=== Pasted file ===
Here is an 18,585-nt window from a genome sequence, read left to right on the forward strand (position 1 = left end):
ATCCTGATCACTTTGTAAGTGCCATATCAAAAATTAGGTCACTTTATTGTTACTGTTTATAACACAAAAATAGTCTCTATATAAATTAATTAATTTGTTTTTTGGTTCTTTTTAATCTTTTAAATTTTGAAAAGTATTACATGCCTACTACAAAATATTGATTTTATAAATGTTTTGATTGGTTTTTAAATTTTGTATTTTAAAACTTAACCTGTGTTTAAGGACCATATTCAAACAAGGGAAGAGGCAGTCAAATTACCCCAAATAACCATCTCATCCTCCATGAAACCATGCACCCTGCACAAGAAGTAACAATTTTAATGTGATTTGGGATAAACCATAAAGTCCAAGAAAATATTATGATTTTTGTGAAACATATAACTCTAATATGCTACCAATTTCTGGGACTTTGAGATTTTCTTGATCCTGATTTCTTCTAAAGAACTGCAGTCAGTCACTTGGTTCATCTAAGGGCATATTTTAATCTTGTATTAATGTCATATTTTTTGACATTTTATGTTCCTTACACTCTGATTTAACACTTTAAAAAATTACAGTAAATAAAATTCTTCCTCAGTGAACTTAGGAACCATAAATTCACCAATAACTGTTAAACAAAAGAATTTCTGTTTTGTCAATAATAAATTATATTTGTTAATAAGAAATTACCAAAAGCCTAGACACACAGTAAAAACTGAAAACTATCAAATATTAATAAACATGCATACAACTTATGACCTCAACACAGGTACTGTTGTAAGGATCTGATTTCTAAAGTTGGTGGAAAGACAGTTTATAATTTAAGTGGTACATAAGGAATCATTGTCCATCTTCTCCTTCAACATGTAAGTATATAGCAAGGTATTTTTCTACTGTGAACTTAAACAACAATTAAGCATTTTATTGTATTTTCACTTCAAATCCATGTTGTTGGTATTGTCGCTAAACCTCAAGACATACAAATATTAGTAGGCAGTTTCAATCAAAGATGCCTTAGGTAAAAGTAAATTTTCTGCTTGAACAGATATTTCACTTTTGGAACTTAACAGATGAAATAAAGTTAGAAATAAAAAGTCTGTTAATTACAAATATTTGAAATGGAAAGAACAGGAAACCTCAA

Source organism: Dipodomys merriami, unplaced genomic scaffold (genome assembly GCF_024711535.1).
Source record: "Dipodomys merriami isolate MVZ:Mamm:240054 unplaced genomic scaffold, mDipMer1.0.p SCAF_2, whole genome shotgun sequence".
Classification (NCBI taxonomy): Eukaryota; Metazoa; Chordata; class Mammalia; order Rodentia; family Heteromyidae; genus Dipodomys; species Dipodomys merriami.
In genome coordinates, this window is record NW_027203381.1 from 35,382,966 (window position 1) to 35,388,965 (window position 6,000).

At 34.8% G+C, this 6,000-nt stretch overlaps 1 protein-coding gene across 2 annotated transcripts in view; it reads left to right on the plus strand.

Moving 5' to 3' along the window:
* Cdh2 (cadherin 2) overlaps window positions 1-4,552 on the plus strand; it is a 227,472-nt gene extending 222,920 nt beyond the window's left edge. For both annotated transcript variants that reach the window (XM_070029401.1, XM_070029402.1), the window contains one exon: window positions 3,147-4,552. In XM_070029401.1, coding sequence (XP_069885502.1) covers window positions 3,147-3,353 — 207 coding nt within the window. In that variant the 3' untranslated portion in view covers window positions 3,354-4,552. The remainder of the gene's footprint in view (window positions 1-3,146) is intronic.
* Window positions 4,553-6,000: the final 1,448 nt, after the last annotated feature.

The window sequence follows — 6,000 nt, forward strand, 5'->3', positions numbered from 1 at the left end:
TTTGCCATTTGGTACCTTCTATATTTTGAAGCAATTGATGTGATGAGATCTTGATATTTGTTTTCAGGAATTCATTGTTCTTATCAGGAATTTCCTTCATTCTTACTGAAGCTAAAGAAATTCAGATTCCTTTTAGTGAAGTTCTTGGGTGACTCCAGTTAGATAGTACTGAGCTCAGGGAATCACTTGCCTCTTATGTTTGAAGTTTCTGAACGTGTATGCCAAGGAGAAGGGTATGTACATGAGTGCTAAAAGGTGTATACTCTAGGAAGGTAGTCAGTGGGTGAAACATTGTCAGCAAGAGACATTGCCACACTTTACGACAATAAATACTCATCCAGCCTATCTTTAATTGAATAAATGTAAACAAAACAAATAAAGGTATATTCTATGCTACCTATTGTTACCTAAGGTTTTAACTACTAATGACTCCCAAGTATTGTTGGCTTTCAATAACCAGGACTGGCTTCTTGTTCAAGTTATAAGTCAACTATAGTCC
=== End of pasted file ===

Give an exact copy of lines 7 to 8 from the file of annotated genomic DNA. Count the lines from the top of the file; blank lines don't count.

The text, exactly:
At 34.8% G+C, this 6,000-nt stretch overlaps 1 protein-coding gene across 2 annotated transcripts in view; it reads left to right on the plus strand.

Moving 5' to 3' along the window: